Pakistan’s own ability to survive economically hangs by a thin thread of recurring doles and lifelines offered by China, IMF, or some Sheikhdoms; these have pushed Islamabad well beyond the ‘debt-trap’ stage, with an outstanding and unserviceable debt exceeding $100 billion. Add to this, the three million Afghan refugees already on Pakistani soil and many more who will be forced to migrate across the Durand Line, to avoid the hell-like situation in Afghanistan.

Pakistan knows that it has tied itself up in knots and has dramatically changed its tone from that of an unabashed victor to a desperate caretaker with fervent pleas and threats, simultaneously. At a recently convened meeting of the Organisation of Islamic Cooperation’s (OIC) Council of Foreign Ministers to discuss the failing situation in Afghanistan, Prime Minister Imran Khan warned about the potential “biggest man-made crisis in the world.”

The patent Pakistani double-speak was on full display when at one end he requested to delink the Taliban government from the Afghan people to solicit international support, while on the other hand he dished out justifications for the Taliban not respecting its commitments of human rights, women rights etc., when he mumbled straightfaced, “the idea of human rights is different in every society”.

In a barely veiled threat, Imran warned the US of more terrorism by alluding to the imminent chaos and said, “chaos means the inability to fight terrorism.” Ironically, the leader of Pakistan, who is also known by the moniker ‘Taliban Khan’ had conveniently forgotten his ‘broken the shackles of slavery’ bravado, and is now seen pleading for help, from all those whom he had accused of ‘slavery.’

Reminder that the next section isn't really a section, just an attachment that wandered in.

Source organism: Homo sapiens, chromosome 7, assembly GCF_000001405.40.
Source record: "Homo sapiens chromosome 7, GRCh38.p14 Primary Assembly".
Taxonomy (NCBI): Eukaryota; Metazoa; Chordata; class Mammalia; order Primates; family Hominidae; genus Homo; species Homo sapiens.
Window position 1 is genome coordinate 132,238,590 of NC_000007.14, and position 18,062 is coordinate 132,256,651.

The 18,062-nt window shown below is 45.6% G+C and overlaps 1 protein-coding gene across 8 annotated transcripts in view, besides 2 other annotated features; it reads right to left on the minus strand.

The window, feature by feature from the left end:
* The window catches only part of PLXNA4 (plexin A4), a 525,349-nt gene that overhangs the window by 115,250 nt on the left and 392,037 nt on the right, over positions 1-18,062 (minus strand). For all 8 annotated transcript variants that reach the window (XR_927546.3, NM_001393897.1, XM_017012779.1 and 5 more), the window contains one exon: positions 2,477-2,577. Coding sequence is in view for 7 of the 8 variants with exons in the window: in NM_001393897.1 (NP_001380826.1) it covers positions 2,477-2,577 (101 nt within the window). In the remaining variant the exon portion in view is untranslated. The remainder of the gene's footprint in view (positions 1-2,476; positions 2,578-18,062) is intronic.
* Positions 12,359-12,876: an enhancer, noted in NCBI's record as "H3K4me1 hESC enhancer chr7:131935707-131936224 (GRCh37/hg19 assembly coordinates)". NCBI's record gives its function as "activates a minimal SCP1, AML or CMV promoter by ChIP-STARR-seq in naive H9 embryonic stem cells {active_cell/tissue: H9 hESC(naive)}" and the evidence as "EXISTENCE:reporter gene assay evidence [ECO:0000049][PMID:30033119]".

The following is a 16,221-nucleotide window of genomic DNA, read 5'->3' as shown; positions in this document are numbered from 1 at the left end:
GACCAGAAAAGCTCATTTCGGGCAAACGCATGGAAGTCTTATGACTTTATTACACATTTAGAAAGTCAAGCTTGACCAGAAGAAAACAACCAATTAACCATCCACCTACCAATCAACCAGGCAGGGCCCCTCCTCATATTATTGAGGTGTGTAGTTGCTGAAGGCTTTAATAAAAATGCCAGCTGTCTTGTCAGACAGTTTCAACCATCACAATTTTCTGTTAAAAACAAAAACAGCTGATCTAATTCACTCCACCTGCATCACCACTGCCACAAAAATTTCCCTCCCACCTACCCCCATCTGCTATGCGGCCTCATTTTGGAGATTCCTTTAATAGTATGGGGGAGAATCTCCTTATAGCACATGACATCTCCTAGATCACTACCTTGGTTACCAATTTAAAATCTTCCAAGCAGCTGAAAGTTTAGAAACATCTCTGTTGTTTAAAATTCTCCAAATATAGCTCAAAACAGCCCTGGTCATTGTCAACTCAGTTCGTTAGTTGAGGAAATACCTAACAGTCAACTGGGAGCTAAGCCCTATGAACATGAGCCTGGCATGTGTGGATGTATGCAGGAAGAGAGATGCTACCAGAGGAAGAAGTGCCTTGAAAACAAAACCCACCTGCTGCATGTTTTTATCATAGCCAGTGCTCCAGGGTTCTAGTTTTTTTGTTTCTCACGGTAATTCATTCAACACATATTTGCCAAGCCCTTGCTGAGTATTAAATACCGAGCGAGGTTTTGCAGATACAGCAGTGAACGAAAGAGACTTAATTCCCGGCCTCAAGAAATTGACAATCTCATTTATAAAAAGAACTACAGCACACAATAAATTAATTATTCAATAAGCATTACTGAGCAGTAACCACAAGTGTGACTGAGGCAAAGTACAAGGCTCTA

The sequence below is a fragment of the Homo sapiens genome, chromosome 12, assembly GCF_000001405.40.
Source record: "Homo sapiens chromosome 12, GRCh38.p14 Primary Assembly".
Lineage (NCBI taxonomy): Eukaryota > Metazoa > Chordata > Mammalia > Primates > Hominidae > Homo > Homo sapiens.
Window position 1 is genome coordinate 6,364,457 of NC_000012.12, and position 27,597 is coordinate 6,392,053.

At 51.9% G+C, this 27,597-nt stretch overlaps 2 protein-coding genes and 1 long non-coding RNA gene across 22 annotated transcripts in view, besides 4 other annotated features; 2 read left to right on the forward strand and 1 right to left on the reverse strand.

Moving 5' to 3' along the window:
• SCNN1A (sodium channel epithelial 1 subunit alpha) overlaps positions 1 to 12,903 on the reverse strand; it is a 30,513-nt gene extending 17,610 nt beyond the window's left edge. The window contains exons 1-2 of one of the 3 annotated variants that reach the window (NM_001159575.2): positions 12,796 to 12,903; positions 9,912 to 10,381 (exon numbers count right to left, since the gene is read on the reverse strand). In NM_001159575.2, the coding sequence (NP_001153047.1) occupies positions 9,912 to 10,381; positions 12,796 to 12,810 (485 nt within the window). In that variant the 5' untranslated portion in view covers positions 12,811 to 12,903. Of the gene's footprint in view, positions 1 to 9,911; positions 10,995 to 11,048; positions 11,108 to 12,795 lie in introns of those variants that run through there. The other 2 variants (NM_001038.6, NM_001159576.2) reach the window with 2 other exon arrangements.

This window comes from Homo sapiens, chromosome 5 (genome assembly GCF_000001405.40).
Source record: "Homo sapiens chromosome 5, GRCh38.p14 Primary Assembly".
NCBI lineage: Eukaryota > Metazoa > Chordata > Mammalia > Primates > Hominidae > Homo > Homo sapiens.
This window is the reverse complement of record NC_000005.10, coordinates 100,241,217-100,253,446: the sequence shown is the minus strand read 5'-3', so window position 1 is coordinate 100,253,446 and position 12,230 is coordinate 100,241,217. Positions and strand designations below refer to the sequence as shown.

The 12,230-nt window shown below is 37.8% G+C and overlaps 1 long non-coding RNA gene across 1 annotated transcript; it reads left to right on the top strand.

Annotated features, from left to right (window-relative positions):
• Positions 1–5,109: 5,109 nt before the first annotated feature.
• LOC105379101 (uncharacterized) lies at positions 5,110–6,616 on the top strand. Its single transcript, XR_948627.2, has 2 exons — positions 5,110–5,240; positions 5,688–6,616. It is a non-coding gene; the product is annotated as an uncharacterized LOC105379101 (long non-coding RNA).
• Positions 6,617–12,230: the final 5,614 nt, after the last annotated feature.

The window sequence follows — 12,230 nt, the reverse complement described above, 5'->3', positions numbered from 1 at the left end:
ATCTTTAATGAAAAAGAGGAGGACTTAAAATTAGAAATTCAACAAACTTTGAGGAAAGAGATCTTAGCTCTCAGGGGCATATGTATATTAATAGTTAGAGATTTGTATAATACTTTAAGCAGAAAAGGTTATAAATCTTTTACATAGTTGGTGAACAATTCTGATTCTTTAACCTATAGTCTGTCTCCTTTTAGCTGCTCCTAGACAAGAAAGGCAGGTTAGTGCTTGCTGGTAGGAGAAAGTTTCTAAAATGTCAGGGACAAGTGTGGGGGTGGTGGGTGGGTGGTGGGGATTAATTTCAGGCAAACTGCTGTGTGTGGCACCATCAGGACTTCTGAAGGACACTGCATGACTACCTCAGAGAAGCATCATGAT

Beyond politics and Pakistan’s amoral conduct on Afghanistan since time immemorial, the grim situation in the country demands nothing short of a new age ‘Marshall Plan,’ as the common person on the street has very little to do with reckless geopolitics, statecraft, and misplaced ideologies.

The estimated $2.3 trillion spent by the US in Afghanistan since 2001 is practically invisible, as is the multi-billion aid in infrastructure, social sector, and developmental projects by various countries (including India) that have been squandered at the altar of religious extremism and Pakistan’s ‘Strategic Depth’.

However, Western Powers too must introspect on their own history in Afghanistan to honestly acknowledge their own ‘Great Games’ (including fueling religiosity during the Cold War) that had entailed unwarranted interferences, bloodshed and destruction for Afghanistan. Each time they had pursued their own geopolitical interests and abandoned Afghanistan in ruin and despair once their objective was either achieved or had proved to be unsustainable (like the recent US abandonment).

In every situation of not completing fights that they had initiated; they had precipitated incalculable miseries on the common person. To now leave half of the population to face possible starvation is not a moral option. While not recognising the Taliban regime or recognising the disastrous role of Pakistan in leading to the prevailing crisis in Afghanistan is one thing, ensuring vital supplies of relief material, food, medicines, and clothing for desperate Afghan civilians is an absolute necessity.

Memory runs deep in the unforgiving swathes and emotions of the Afghan lands, and they will never forget or forgive Pakistan. But today’s crisis is beyond Pakistan’s known machinations, it is about the survival of innocent Afghans.

(The writer is Lt Gen PVSM, AVSM (Retd) and former Lt Governor of Andaman & Nicobar Islands and Puducherry)